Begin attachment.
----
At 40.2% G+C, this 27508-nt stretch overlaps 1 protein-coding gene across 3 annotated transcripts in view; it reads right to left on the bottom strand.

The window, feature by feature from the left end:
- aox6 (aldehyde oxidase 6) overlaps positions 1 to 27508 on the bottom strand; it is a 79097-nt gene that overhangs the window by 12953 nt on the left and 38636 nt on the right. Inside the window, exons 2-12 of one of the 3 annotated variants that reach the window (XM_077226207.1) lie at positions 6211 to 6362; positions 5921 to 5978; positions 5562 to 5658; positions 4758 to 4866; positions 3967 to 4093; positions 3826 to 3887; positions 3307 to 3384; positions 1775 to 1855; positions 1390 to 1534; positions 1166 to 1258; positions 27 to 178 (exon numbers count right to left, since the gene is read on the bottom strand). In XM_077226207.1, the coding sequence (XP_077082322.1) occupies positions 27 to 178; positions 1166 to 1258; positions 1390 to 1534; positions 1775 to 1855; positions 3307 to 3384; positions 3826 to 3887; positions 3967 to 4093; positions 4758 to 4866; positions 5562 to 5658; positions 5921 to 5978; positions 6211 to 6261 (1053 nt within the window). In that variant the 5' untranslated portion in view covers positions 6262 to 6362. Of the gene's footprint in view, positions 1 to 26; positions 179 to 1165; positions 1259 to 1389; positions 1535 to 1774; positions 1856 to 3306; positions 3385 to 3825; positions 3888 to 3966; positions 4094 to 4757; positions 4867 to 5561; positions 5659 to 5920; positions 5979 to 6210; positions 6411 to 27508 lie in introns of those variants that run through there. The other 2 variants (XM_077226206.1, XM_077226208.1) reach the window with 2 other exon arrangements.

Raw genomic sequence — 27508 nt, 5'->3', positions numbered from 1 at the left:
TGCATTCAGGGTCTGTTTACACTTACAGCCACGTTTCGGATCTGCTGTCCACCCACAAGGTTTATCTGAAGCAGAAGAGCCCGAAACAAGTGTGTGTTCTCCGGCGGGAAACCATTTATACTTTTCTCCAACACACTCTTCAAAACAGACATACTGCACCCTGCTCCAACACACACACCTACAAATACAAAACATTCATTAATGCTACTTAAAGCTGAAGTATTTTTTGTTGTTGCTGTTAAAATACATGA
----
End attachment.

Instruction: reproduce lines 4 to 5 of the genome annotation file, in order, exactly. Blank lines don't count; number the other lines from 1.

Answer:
Raw genomic sequence — 27508 nt, 5'->3', positions numbered from 1 at the left:
TGCATTCAGGGTCTGTTTACACTTACAGCCACGTTTCGGATCTGCTGTCCACCCACAAGGTTTATCTGAAGCAGAAGAGCCCGAAACAAGTGTGTGTTCTCCGGCGGGAAACCATTTATACTTTTCTCCAACACACTCTTCAAAACAGACATACTGCACCCTGCTCCAACACACACACCTACAAATACAAAACATTCATTAATGCTACTTAAAGCTGAAGTATTTTTTGTTGTTGCTGTTAAAATACATGA